Historical documents from the 1970s reveal the Chamber’s enduring opposition to environmental regulations and particularly to the Clean Air Act. This resistance towards clean air regulations continues to this day. The Chamber has supported weakening National Ambient Air Quality Standards (NAAQS) and these efforts will likely yield results under the Trump administration, which has displayed little regard for protecting the environment or public health. The Chamber’s efforts to water down NAAQS also include a lawsuit filed in 2015 against the EPA that alleged that the new standard would have a negative impact on the business community.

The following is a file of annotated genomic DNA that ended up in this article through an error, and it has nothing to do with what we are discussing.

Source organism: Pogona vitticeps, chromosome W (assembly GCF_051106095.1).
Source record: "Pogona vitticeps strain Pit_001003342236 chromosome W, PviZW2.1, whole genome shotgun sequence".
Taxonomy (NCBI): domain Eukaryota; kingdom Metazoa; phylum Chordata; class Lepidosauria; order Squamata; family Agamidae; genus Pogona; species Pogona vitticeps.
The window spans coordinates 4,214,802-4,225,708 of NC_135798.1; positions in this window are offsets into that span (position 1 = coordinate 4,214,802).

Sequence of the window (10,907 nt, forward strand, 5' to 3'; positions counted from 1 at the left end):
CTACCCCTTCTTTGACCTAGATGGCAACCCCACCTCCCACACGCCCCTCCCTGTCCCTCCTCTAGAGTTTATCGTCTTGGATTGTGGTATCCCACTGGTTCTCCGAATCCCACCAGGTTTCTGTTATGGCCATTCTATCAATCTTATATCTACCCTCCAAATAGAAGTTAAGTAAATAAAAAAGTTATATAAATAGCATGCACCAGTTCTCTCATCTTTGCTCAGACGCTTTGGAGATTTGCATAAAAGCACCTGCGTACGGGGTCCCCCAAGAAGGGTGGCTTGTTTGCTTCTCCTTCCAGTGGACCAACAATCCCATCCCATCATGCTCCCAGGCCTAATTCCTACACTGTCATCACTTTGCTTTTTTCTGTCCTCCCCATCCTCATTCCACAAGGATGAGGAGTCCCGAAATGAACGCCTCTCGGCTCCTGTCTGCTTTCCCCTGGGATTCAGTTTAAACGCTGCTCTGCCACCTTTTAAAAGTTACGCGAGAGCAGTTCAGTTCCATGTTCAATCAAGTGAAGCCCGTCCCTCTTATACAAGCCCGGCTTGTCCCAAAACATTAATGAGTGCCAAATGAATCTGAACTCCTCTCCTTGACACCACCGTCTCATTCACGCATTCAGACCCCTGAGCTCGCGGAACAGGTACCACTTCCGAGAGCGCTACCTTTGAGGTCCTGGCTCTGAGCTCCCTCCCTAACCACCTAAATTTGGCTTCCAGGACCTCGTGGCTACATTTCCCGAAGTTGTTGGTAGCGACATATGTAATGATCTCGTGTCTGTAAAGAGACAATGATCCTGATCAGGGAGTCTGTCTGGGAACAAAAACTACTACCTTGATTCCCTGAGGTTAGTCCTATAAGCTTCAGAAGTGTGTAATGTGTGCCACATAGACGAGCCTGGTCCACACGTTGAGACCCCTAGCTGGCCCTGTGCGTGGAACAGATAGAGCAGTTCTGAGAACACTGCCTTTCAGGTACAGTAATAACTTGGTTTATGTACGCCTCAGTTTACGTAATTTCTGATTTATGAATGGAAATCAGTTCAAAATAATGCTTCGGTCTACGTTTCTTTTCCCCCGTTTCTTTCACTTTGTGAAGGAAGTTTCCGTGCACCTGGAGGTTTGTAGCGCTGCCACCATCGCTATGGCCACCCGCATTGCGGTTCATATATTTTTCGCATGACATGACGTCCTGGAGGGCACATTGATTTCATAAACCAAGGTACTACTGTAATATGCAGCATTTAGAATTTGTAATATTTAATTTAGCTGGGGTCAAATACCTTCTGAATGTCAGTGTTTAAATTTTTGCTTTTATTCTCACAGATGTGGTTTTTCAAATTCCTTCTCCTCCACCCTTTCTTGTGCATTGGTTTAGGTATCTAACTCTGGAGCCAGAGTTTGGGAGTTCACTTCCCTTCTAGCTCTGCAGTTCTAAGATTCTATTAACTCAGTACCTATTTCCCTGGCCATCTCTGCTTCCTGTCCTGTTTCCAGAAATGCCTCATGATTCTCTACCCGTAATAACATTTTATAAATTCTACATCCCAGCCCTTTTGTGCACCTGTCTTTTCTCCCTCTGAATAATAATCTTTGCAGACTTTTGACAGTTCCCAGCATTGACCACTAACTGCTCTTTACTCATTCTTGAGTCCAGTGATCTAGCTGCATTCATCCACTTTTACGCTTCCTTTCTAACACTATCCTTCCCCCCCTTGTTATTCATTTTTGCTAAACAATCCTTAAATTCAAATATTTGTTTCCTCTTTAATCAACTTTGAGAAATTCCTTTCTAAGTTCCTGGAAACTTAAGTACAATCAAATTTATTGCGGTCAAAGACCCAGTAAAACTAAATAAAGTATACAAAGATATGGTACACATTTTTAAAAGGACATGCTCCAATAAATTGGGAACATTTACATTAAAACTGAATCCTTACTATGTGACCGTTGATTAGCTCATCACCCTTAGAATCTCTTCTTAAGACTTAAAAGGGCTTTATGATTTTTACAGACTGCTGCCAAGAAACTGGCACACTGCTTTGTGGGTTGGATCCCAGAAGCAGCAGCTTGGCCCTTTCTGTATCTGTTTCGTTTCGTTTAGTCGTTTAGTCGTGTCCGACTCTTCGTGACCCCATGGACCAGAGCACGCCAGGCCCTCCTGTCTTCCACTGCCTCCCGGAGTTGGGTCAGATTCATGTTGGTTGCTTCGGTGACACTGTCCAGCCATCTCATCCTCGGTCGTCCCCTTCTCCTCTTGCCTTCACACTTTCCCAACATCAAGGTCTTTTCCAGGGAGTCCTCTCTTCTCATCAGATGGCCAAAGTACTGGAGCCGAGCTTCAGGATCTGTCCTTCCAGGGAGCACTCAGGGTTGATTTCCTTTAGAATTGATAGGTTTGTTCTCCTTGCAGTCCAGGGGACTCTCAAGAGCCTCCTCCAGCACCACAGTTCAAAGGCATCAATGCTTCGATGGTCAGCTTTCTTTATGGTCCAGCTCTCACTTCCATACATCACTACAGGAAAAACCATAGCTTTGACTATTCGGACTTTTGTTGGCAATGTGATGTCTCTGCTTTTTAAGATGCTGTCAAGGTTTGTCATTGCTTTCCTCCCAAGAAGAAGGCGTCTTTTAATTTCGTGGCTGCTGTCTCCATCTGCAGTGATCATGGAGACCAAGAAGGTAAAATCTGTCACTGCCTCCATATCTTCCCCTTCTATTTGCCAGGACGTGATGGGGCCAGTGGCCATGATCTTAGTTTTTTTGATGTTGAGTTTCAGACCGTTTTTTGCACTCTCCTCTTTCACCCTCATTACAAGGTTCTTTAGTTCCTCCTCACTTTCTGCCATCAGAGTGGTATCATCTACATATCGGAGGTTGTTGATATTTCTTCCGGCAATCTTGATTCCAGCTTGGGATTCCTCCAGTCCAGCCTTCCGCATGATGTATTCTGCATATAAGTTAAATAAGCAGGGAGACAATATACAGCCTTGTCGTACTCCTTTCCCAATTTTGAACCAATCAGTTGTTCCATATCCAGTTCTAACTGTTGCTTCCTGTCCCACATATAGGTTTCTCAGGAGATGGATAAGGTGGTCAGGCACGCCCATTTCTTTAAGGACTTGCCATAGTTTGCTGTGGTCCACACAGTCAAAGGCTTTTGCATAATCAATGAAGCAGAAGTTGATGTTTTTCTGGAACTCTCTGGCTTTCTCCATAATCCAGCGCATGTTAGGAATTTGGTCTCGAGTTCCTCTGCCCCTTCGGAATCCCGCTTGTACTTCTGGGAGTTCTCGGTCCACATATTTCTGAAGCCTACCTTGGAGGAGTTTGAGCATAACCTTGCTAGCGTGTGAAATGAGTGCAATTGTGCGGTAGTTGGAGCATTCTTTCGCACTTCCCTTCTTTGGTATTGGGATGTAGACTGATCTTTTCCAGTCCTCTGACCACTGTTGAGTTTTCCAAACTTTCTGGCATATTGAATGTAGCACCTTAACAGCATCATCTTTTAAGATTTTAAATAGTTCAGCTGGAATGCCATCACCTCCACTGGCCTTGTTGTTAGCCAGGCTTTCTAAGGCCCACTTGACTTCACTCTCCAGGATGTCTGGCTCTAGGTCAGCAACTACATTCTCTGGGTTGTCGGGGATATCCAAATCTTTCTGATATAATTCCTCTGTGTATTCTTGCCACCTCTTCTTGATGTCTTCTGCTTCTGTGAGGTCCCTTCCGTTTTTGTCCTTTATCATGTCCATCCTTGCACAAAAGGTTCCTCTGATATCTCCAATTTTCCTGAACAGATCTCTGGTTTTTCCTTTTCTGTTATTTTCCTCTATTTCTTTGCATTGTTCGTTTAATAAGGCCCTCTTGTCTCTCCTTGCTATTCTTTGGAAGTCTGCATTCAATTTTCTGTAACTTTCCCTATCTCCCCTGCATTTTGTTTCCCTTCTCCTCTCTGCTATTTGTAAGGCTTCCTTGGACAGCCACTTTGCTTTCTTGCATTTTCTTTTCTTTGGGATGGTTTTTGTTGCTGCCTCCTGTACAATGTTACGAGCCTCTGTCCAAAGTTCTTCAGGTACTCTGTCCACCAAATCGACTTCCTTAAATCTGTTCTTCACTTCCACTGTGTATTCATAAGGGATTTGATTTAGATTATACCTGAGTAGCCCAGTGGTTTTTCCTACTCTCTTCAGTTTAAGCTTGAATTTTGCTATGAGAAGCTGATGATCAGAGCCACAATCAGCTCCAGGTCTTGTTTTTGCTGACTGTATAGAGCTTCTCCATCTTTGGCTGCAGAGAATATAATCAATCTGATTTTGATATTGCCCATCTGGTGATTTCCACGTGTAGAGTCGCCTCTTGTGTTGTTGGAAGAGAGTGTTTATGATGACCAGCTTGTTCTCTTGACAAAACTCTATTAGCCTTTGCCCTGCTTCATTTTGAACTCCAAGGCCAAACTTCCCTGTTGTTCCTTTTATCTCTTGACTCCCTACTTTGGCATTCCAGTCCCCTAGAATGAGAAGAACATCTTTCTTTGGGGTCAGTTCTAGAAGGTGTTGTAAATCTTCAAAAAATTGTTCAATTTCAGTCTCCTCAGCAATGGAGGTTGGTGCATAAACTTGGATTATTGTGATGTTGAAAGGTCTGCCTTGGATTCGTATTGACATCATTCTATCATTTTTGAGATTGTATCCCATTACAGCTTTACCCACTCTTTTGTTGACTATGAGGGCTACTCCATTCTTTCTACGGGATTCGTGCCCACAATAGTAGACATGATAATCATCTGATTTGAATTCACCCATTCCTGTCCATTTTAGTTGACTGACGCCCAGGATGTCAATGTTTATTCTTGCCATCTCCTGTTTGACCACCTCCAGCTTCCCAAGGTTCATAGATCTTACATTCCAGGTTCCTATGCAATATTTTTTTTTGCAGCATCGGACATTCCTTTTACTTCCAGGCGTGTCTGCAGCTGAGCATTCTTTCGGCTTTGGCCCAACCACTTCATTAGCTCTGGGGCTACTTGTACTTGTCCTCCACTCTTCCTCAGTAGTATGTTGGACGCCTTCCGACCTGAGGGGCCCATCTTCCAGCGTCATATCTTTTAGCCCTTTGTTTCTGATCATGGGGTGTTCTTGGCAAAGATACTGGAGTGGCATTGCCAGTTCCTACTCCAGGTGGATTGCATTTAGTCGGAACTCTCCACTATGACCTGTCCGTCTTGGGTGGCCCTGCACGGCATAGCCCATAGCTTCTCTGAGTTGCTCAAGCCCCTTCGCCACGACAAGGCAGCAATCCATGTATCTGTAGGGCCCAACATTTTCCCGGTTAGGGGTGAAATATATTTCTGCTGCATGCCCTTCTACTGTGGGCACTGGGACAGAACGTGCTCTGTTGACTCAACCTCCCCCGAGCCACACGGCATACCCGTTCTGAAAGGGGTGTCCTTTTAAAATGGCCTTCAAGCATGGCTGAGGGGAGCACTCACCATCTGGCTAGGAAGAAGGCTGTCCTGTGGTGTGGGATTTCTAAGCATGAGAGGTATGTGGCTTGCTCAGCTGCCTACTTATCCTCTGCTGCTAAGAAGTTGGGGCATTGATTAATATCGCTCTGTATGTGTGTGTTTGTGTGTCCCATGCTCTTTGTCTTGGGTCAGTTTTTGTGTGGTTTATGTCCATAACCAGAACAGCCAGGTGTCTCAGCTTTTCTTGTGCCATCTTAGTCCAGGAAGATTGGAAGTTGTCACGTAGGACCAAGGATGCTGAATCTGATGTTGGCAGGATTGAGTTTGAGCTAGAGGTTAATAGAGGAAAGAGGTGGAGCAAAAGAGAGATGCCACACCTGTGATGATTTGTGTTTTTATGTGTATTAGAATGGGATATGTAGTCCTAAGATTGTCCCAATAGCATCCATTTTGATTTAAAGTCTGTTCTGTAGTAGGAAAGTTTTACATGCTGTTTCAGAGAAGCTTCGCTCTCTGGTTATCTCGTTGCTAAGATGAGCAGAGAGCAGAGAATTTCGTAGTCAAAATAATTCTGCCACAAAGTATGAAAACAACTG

With respect to clean water, the Chamber was a big booster of the campaign to repeal the Stream Protection Rule using the Congressional Review Act (CRA) in the early days of the Trump administration. The Stream Protection Rule would have prevented coal companies from polluting streams with mining waste. The Clean Water Rule, also known as the Waters of the United States rule, is the target of another assault by the Chamber. Starting with legal action during the Obama administration, the Chamber has since progressed to working with new EPA Administrator Scott Pruitt to bring about the rule’s demise. If the rule is repealed, both the environment and small businesses, which the Chamber supposedly represents, will be hurt.